Senior Transitions – An Emotional Time (Part Two)
By Mary Holmes
In our last post, Senior Transitions – An Emotional Time (Part One), we explained the reasons why a downsizing and move can be an emotion-filled time for a senior. A senior will commonly feel some level of fear, confusion, sadness, anxiety, loss, and relief throughout the process. There is now a name for these feelings: Relocation Stress Syndrome. Following are several ways to reduce the negative emotions associated with a senior transition:
Start the Process Early – Since the process feels overwhelming, most seniors wait until the last possible minute to start. By doing this, there will be additional stress due to the short time frame. If there is enough time, the project can be accomplished a little bit at a time – so if the senior gets tired one day, there is no urgency to continue in order to meet a deadline. Typically, once the process of downsizing gets under way, positive emotions may come from progress that is made and a feeling that it may not be as difficult as anticipated.
Have a Plan – Once you have committed to start the process (early), a plan specifying the necessary tasks with a rough, realistic time frame should be put together. Working through the list and updating as necessary – will not only ensure nothing is missed, but will also give you a sense of accomplishment as you cross items of the list. On the other hand, a certain level of flexibility is necessary since it is common for changes to happen during the downsizing and moving process.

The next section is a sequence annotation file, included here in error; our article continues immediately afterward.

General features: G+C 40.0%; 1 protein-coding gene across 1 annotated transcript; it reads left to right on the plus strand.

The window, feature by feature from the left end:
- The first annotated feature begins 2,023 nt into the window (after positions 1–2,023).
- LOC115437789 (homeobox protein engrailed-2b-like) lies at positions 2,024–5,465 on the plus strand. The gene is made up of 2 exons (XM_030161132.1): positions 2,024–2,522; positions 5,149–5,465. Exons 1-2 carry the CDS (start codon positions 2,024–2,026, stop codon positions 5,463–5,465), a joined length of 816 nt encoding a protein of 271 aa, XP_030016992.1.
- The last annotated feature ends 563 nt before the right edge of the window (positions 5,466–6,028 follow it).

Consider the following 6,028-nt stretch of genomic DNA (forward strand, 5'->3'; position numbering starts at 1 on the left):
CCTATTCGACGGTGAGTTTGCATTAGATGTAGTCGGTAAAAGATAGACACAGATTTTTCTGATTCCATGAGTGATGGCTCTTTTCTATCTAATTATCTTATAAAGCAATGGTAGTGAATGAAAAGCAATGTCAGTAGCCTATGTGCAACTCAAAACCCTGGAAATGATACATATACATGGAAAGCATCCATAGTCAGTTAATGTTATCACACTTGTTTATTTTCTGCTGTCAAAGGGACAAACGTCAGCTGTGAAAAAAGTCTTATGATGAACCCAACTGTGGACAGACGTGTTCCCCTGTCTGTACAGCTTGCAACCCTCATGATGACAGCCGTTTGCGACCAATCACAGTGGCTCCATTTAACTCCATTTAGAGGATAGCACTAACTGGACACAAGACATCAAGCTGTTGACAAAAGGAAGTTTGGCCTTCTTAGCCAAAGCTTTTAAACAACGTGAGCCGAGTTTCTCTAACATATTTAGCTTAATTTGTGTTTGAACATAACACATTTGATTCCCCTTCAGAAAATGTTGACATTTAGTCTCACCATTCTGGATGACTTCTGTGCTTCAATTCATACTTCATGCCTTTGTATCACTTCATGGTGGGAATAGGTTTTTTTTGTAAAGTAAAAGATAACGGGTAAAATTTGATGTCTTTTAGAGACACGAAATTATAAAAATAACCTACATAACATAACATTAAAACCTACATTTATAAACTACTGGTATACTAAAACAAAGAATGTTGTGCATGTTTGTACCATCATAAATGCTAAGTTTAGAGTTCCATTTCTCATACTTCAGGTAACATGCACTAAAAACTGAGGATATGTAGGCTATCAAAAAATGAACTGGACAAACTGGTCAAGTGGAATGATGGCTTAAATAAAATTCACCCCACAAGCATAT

Keep A Routine – It can be a very busy time as a senior gets ready to move; therefore, it is common for a typical routine to be lost. This in itself can cause stress and illness. By sticking with a routine that includes healthy eating, time with friends and family, and continuation of hobbies, a senior may feel better both physically and emotionally.
Visit Your Future Home (Often) – When a senior first selects a retirement community, they feel good about the environment, the people, the services offered, etc. But as time goes by, they may forget the good feelings and instead feel anxious about the change. To alleviate these negative feelings, it may be helpful to make several trips to the community throughout the process so the positive reasons why the decision was made can be remembered.
Preserve Memories – One of the hardest parts of this process for a senior is saying goodbye to so many cherished possessions. By finding ways to preserve some of these memories, it will help the senior feel less sadness. For example, a local Yarmouth, Maine realtor conveyed a story about a senior who was struggling with the decision to move – even though it was the best option. The realtor finally determined that one of the major stumbling blocks was leaving behind a door frame that had the heights of her children and grandchildren written on it at various ages. The realtor suggested removing the door frame and installing it in her new home – this helped the senior move forward with the process.
There are many other creative ways to help with the “letting go” process, e.g. donate items to a charity that is meaningful to the senior, gift items to friends and family who may want them, take pictures of items that are too large to keep.
Related to preserving memories, is making the new home feel like home. This can be accomplished by setting up at least a small area of the new home in the same manner as the current home, e.g. a bookcase or bureau.
Hire Professional Help – Professional Move Management is a relatively new field and can play a valuable role in helping seniors ease the emotional and physical stress of a downsizing and move. They can assist with all aspects of the process or just with services the senior feels will be helpful to them. If you want more information of how Integrated Move Management can help, please Contact Us.